Relevant improvement in terms of depression and anxiety reduction, measured with the same patient assessment tools, was reported by caregivers. When asked, the great majority of them stated they were satisfied of hypnotic treatment and self-hypnosis training patient positive outcome, and that the improvement on patient psychological functioning, according to them, has lead to a probable effect on their own mood tone as well. The impact of patient suffering on family caregivers is a further understudied but important topic. Associations of patient distress with caregiver negative affect has recently been shown by some authors (Chiò et al., 2005; Gauthier et al., 2007; Boerner and Mock, 2012). On the other hand, patient’s loss of physical functions was positively related with caregiver burden, anxiety, and somatic expression of depression (Pagnini et al., 2010a).
Our findings on treatment efficacy, in their globality, could appear surprising, but it should be mentioned the number of Authors who have recently enhanced the potentiality of hypnosis-based treatment, and, in general, mind-body techniques, leading to a rapid improvement on anxiety, and depression especially when they are reactive to a medical condition (Shih et al., 2009; Willemsen et al., 2010; Plaskota et al., 2012). Specifically, in the realm of neurological disorders, hypnosis has been reported as an effective adjunctive treatment for organic brain damage (Sullivan et al., 1974), Parkinson disease (Wain et al., 1990), stroke (Holroyd and Hill, 1989), peripheral nerve lesions (Pajntar et al., 1980), cases of organic paralysis (Lucas et al., 1981), various type of dystonia (De Benedittis, 1996), multiple sclerosis (Jensen et al., 2009, 2011), migraine (Ezra et al., 2012), and fibromialgy (Bernardy et al., 2011).
Although our results show promising and exciting insights, the study suffers of a number of limitations, including the typical ones that naturally characterize pilot studies. Primary among them, the small sample size have limited our ability to detect whole treatment effect from a psychometric point of view. A further criticism is the lack of a different treatment condition (e.g., a different mind-body intervention or psychopharmacological treatment) that controls for the effects of time, placebo condition, and expectancy effect. Lastly, additional measurement at pre treatment level in order to investigate psychological traits such as personality profile, attachment style and hypnotic absorption, dissociation, and suggestion ability could have been undoubtedly important variables to be compared with the treatment efficacy (Primavera and Patterson, 1991). Moreover it will be relevant to consider the frequency of self-hypnosis and verify its role in the efficacy of this kind of treatment with ALS patients.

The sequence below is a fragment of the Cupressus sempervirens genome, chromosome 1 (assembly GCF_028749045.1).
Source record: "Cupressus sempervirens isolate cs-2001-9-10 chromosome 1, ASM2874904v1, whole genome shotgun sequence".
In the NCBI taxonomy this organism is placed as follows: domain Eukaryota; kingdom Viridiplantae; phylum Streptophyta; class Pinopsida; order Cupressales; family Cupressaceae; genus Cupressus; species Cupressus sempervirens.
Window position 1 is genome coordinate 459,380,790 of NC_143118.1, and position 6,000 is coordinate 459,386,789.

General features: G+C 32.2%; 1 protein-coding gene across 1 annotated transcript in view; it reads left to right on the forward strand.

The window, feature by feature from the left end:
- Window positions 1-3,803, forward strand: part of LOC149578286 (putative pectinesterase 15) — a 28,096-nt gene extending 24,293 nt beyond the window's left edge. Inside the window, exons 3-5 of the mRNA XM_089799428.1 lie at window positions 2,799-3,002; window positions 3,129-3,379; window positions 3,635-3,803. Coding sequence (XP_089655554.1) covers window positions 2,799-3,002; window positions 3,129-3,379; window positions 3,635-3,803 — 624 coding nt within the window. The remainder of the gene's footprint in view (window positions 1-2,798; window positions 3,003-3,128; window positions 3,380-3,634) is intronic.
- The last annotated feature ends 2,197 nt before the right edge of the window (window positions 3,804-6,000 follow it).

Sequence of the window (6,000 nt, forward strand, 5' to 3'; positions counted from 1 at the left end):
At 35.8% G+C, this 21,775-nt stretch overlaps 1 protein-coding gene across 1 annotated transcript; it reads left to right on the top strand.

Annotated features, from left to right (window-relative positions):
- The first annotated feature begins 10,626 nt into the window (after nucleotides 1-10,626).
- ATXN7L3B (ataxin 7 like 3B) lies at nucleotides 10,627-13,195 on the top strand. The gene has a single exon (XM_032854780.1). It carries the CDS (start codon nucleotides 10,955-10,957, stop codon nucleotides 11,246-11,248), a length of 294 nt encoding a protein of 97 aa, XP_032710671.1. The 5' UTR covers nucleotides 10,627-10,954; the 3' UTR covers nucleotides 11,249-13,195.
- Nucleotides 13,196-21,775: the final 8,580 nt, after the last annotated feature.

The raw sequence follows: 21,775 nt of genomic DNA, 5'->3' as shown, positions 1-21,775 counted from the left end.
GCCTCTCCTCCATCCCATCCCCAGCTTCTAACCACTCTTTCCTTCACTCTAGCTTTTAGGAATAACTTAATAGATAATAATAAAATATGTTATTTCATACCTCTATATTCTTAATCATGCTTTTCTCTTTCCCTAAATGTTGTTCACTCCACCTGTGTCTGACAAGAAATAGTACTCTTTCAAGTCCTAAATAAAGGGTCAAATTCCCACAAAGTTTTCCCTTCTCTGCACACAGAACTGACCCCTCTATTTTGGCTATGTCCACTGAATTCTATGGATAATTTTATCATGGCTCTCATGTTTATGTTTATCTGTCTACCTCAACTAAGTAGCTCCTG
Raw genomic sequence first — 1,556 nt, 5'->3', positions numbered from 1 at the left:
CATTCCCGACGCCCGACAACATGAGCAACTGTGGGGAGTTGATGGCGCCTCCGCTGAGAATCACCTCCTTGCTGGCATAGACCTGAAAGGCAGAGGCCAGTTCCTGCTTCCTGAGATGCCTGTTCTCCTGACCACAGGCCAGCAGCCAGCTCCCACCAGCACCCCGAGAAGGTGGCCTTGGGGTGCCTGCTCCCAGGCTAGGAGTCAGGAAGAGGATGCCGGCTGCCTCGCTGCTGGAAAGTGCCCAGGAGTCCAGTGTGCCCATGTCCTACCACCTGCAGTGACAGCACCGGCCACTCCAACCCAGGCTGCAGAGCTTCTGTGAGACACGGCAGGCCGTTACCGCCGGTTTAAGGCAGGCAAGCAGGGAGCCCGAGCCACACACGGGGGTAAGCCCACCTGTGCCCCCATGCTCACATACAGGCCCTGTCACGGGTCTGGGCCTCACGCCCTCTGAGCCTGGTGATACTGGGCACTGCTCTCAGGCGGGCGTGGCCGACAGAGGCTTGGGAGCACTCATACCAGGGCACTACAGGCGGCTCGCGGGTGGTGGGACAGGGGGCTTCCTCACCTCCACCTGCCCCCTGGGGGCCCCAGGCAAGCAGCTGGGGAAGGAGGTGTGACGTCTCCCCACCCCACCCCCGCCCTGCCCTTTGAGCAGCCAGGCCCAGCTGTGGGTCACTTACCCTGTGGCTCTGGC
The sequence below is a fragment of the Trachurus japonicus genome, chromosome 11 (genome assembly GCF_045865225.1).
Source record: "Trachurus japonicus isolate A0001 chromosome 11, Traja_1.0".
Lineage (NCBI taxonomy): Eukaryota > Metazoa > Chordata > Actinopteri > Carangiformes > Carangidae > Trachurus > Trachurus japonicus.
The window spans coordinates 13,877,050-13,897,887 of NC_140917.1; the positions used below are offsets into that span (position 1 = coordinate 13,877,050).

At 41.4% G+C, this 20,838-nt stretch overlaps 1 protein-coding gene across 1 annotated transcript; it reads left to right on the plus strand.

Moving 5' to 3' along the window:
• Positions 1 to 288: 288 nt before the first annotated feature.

In conclusion, our general aim was to lay some foundations to develop, in a future perspective, a protocol of eligible psychological interventions for ALS, “useful for a meaningful improvement in quality of life or reduction in psychological distress in patients and their caregivers” (Pagnini et al., 2012) and suitable to be proposed to patients with a such peculiar condition, involving bulbar dysfunctions and that can eventually lead to a locked-in syndrome. Despite the pilot study limitations, the findings provide clear support for the potential efficacy of hypnosis-based intervention to cope with devastating consequences of ALS. Further longitudinal researches using larger sample to help determine the reliability of the current findings are warranted.
Conflict of Interest Statement
The authors declare that the research was conducted in the absence of any commercial or financial relationships that could be construed as a potential conflict of interest.
We are grateful for their help to Francesca Colombo, Carla D’Ascenzo, Giorgia Querin, Marica Scremin, Maria Sorce, without whom this study would not have been realizable.
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Keywords: amyotrophic lateral sclerosis, hypnotherapy, self-hypnosis, psychological intervention
Citation: Palmieri A, Kleinbub JR, Calvo V, Sorarù G, Grasso I, Messina I and Sambin M (2012) Efficacy of hypnosis-based treatment in amyotrophic lateral sclerosis: a pilot study. Front. Psychology 3:465. doi: 10.3389/fpsyg.2012.00465
Received: 19 September 2012; Paper pending published: 10 October 2012;
Accepted: 11 October 2012; Published online: 05 November 2012.
Edited by:Francesco Pagnini, Catholic University of Milan, Italy
Reviewed by:Francesco Pagnini, Catholic University of Milan, Italy
Maria Nives Sala, Univerità degli Studi di Torino, Italy
Copyright: © 2012 Palmieri, Kleinbub, Calvo, Sorarù, Grasso, Messina and Sambin. This is an open-access article distributed under the terms of the Creative Commons Attribution License, which permits use, distribution and reproduction in other forums, provided the original authors and source are credited and subject to any copyright notices concerning any third-party graphics etc.
*Correspondence: Arianna Palmieri, Department of Philosophy, Sociology, Pedagogy and Applied Psychology, University of Padova, via Venezia 8, Padova 35100, Italy. e-mail: firstname.lastname@example.org